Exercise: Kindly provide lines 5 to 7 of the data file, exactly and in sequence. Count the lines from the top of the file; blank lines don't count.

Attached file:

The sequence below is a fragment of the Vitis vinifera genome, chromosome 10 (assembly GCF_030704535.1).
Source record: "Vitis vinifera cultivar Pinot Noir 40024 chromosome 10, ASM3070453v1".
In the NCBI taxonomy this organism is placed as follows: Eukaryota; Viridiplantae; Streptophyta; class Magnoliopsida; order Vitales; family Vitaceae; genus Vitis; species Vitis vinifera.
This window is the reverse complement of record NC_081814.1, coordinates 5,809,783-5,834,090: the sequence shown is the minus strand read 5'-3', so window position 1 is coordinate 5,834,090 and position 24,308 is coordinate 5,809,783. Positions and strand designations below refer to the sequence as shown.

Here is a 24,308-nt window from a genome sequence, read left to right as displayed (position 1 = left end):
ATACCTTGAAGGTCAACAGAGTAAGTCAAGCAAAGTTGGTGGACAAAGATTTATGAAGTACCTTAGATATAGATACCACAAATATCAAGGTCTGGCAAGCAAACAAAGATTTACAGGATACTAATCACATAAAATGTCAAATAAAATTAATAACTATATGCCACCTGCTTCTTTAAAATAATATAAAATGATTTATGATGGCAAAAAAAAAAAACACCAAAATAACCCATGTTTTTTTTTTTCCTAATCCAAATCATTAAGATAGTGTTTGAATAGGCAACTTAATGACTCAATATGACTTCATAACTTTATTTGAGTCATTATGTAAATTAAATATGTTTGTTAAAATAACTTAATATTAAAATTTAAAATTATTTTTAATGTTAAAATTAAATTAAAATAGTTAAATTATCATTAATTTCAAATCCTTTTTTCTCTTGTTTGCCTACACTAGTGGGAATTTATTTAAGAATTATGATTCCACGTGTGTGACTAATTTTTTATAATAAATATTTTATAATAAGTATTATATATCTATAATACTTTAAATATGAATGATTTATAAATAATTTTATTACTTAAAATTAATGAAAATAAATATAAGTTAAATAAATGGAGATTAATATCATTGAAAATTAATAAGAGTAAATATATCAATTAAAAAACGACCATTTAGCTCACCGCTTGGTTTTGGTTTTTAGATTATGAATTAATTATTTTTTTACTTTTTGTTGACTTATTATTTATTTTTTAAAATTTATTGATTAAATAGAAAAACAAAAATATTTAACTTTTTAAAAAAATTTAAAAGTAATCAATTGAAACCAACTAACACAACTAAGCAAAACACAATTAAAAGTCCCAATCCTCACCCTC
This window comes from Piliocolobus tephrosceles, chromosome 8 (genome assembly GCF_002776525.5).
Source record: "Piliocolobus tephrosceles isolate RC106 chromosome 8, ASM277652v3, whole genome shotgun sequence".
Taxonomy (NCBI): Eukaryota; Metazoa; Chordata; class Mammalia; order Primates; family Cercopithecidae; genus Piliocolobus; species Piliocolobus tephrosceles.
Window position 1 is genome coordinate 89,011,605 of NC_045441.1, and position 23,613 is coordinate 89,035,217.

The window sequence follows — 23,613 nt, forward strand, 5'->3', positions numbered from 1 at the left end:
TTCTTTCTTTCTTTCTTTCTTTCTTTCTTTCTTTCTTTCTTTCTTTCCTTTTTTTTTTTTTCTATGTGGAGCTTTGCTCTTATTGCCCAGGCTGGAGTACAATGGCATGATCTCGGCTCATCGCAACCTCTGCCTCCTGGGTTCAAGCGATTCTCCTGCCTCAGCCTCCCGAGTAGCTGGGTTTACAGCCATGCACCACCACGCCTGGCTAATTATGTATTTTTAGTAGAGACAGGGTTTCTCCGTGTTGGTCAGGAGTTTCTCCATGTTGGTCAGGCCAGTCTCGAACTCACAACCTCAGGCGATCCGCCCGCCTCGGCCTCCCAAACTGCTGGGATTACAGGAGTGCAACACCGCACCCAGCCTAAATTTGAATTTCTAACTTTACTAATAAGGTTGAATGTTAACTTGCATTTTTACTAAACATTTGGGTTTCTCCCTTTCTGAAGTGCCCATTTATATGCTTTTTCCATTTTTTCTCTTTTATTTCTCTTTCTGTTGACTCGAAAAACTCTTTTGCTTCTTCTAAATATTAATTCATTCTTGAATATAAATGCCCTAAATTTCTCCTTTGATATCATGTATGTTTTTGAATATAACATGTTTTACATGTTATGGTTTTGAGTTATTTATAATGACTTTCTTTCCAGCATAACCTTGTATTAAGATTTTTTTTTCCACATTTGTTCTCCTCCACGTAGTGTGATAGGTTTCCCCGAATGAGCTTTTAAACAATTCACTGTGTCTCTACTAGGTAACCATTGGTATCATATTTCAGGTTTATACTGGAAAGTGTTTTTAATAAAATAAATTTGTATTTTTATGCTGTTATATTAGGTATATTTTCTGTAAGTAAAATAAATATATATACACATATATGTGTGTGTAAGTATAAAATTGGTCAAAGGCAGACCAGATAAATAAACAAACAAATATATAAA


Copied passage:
Here is a 24,308-nt window from a genome sequence, read left to right as displayed (position 1 = left end):
ATACCTTGAAGGTCAACAGAGTAAGTCAAGCAAAGTTGGTGGACAAAGATTTATGAAGTACCTTAGATATAGATACCACAAATATCAAGGTCTGGCAAGCAAACAAAGATTTACAGGATACTAATCACATAAAATGTCAAATAAAATTAATAACTATATGCCACCTGCTTCTTTAAAATAATATAAAATGATTTATGATGGCAAAAAAAAAAAACACCAAAATAACCCATGTTTTTTTTTTTCCTAATCCAAATCATTAAGATAGTGTTTGAATAGGCAACTTAATGACTCAATATGACTTCATAACTTTATTTGAGTCATTATGTAAATTAAATATGTTTGTTAAAATAACTTAATATTAAAATTTAAAATTATTTTTAATGTTAAAATTAAATTAAAATAGTTAAATTATCATTAATTTCAAATCCTTTTTTCTCTTGTTTGCCTACACTAGTGGGAATTTATTTAAGAATTATGATTCCACGTGTGTGACTAATTTTTTATAATAAATATTTTATAATAAGTATTATATATCTATAATACTTTAAATATGAATGATTTATAAATAATTTTATTACTTAAAATTAATGAAAATAAATATAAGTTAAATAAATGGAGATTAATATCATTGAAAATTAATAAGAGTAAATATATCAATTAAAAAACGACCATTTAGCTCACCGCTTGGTTTTGGTTTTTAGATTATGAATTAATTATTTTTTTACTTTTTGTTGACTTATTATTTATTTTTTAAAATTTATTGATTAAATAGAAAAACAAAAATATTTAACTTTTTAAAAAAATTTAAAAGTAATCAATTGAAACCAACTAACACAACTAAGCAAAACACAATTAAAAGTCCCAATCCTCACCCTC
This window comes from Piliocolobus tephrosceles, chromosome 8 (genome assembly GCF_002776525.5).